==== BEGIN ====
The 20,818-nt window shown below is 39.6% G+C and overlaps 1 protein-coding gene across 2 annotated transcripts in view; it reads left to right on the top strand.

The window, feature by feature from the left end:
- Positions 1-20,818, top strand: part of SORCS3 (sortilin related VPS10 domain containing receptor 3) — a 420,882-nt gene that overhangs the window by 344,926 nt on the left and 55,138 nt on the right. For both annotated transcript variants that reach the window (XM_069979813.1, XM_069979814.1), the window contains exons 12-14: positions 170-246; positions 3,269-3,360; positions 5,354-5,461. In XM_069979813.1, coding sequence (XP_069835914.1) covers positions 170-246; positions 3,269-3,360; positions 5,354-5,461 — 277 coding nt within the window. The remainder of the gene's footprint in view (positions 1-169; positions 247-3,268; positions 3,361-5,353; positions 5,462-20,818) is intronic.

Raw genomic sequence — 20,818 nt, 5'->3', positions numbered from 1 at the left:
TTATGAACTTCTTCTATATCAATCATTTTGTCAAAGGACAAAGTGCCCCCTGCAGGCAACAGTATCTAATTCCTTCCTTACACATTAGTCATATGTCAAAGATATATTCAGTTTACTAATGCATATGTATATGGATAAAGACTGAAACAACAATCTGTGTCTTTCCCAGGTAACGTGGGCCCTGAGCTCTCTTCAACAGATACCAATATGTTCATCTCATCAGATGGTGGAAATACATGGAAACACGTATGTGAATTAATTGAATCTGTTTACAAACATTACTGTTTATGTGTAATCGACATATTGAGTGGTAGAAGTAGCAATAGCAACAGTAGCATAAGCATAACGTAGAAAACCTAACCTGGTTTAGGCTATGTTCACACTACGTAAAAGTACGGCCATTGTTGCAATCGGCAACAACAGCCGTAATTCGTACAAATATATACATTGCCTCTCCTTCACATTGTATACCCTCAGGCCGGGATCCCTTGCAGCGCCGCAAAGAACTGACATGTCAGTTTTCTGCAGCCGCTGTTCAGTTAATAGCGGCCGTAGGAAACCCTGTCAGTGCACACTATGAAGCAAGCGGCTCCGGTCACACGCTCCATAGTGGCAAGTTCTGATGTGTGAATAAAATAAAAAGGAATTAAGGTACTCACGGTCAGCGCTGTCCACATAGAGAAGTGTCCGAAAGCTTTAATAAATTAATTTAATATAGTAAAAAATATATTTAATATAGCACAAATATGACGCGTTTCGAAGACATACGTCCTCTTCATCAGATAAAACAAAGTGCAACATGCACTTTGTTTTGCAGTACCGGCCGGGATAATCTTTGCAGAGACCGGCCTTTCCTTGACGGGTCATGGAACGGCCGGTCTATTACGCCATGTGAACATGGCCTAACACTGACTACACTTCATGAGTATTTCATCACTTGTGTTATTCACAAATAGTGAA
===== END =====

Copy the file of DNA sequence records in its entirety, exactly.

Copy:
The 20,818-nt window shown below is 39.6% G+C and overlaps 1 protein-coding gene across 2 annotated transcripts in view; it reads left to right on the top strand.

The window, feature by feature from the left end:
- Positions 1-20,818, top strand: part of SORCS3 (sortilin related VPS10 domain containing receptor 3) — a 420,882-nt gene that overhangs the window by 344,926 nt on the left and 55,138 nt on the right. For both annotated transcript variants that reach the window (XM_069979813.1, XM_069979814.1), the window contains exons 12-14: positions 170-246; positions 3,269-3,360; positions 5,354-5,461. In XM_069979813.1, coding sequence (XP_069835914.1) covers positions 170-246; positions 3,269-3,360; positions 5,354-5,461 — 277 coding nt within the window. The remainder of the gene's footprint in view (positions 1-169; positions 247-3,268; positions 3,361-5,353; positions 5,462-20,818) is intronic.

Raw genomic sequence — 20,818 nt, 5'->3', positions numbered from 1 at the left:
TTATGAACTTCTTCTATATCAATCATTTTGTCAAAGGACAAAGTGCCCCCTGCAGGCAACAGTATCTAATTCCTTCCTTACACATTAGTCATATGTCAAAGATATATTCAGTTTACTAATGCATATGTATATGGATAAAGACTGAAACAACAATCTGTGTCTTTCCCAGGTAACGTGGGCCCTGAGCTCTCTTCAACAGATACCAATATGTTCATCTCATCAGATGGTGGAAATACATGGAAACACGTATGTGAATTAATTGAATCTGTTTACAAACATTACTGTTTATGTGTAATCGACATATTGAGTGGTAGAAGTAGCAATAGCAACAGTAGCATAAGCATAACGTAGAAAACCTAACCTGGTTTAGGCTATGTTCACACTACGTAAAAGTACGGCCATTGTTGCAATCGGCAACAACAGCCGTAATTCGTACAAATATATACATTGCCTCTCCTTCACATTGTATACCCTCAGGCCGGGATCCCTTGCAGCGCCGCAAAGAACTGACATGTCAGTTTTCTGCAGCCGCTGTTCAGTTAATAGCGGCCGTAGGAAACCCTGTCAGTGCACACTATGAAGCAAGCGGCTCCGGTCACACGCTCCATAGTGGCAAGTTCTGATGTGTGAATAAAATAAAAAGGAATTAAGGTACTCACGGTCAGCGCTGTCCACATAGAGAAGTGTCCGAAAGCTTTAATAAATTAATTTAATATAGTAAAAAATATATTTAATATAGCACAAATATGACGCGTTTCGAAGACATACGTCCTCTTCATCAGATAAAACAAAGTGCAACATGCACTTTGTTTTGCAGTACCGGCCGGGATAATCTTTGCAGAGACCGGCCTTTCCTTGACGGGTCATGGAACGGCCGGTCTATTACGCCATGTGAACATGGCCTAACACTGACTACACTTCATGAGTATTTCATCACTTGTGTTATTCACAAATAGTGAA